So although the sours are what started the brewery, Andrew says that those are now down to 20 or so, out of a total range of 35 beers. “Sour beers take a long time and are really expensive to make,” he explains, “so you have to have some beers that you can get out there faster.”

It’s clear that the fear of cross-contamination is always there, however, so with that and the fact that they now brew around ten times a week on their 15-barrel brewkit, it is no surprise that expansion is planned. The aim, he says, is to have two brewkits, one for the big sellers and the other all about barrel-ageing and wild yeast.***

What of the remaining three beers? All were good, but my least favourite was Black & Blue, their collaboration with New Zealand’s 8 Wired for the 2016 International Rainbow Project. It was interesting, especially in its use of peppercorns, bourbon barrels and zero hops, but too sweet for my liking.

Rather better was the 2016 Summer Blend. Inspired by Belgian Gueuze, this sees several of their barrel-aged beers of different ages blended together to produce a fascinating dry-sweet and sour beer, with a mouth-puckering lemony tartness and a complex mix of honey and fruit notes.

The best for me though was the very last keg of their Amuse Gooseberry, a Lambic-styled beer fermented in this case with gooseberries and aged in white wine barrels. Tart and lightly fruity with lemony and berry notes, it was delicious.

An interesting and enjoyable evening then - it certainly broadened my knowledge of wild yeast, and helped me make useful connections between some other stuff I’d already learnt. My thanks to Andrew Cooper for speaking so well and handling all the questions with aplomb and good humour!

*Although the brewery is quite a long way over from where I did my growing-up.
**I'm sure he gets fed up with the nominative determinism jokes.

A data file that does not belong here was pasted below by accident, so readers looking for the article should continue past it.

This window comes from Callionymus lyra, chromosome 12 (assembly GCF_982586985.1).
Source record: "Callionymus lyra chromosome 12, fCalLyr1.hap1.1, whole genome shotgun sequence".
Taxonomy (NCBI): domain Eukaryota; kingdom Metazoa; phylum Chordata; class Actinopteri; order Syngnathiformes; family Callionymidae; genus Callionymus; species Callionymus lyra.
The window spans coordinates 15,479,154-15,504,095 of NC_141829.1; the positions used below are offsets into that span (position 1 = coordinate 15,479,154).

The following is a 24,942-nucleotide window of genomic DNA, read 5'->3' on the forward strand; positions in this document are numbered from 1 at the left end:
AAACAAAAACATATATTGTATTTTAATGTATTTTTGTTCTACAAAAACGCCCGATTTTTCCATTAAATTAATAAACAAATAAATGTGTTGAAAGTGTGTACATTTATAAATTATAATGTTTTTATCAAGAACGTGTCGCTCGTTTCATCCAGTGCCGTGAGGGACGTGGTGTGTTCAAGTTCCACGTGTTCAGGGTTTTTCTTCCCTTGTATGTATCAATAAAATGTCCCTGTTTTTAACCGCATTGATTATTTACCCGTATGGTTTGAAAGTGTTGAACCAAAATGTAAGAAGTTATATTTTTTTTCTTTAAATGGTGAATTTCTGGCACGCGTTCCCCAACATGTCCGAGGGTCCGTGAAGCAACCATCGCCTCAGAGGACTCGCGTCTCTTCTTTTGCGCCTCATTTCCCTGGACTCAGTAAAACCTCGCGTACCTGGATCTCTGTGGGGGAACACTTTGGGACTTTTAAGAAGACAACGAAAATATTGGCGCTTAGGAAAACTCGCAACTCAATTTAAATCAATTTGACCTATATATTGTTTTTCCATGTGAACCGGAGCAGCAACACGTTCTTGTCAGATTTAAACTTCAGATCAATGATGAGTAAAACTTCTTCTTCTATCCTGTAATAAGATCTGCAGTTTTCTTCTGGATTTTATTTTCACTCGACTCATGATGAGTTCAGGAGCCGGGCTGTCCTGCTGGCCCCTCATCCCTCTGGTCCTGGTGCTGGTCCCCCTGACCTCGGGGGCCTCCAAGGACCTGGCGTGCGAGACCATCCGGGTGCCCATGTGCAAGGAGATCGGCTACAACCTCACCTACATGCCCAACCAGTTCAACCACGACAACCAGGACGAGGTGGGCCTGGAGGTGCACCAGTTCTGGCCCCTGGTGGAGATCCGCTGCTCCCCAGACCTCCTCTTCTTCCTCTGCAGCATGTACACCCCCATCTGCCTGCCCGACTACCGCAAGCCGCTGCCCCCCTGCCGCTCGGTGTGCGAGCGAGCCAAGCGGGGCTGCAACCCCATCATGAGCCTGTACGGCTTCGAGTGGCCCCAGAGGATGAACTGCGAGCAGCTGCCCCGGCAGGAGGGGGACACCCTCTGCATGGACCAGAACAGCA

***Brewdog is doing something similar, incidentally, building a whole separate brewery for its sours.

Friday, 6 January 2017

Tapping the Tate

Late last summer I discovered that the Tate Modern – the ex-power station that’s now an art gallery on London’s South Bank – not only has a new extension with a bar in it, but that bar is bidding to become a craft beer destination, with a monthly series of tap take-overs where it hosts modern British brewers.

By Jim Linwood from London - The New Tate Modern Extension - London., CC BY 2.0,
Opened last June, the new extension is called the Switch House and looks like a tapering yet twisted tower. Apparently there was a bit of controversy over the design... The bar, on the ground floor – or at least, on the entrance level, which is not the same thing – is long and sort of L-shaped. It is also not cheap (330ml bottles & cans average £6, the new price-point for up-market venues), so the £10 tickets for the tap take-overs, where you can taste five of a brewery’s beers and also hear the brewer speak, are pretty decent value – especially given that you get a third of a pint of each beer, and the line-up typically includes a rarity or two.

On the downside, I’m told we are not likely to see cask beer at the Terrace Bar any time soon, as the ‘cellar’ is too far away, plus there isn’t enough free space on the bar-back to put a cask there on gravity. There’s two clusters of keg taps though, serving half a dozen beers plus what looks to be a triad of draught house wines, plus fridges with a decent collection of bottles and cans. The latter has a London focus, eg. Fourpure (which also brews the house beer, Switch House Pale Ale), Orbit, Kernel and Partizan.

I was over there a couple of months back for a tap take-over by Wild Beer, which I'll write about once I get my notes sorted out.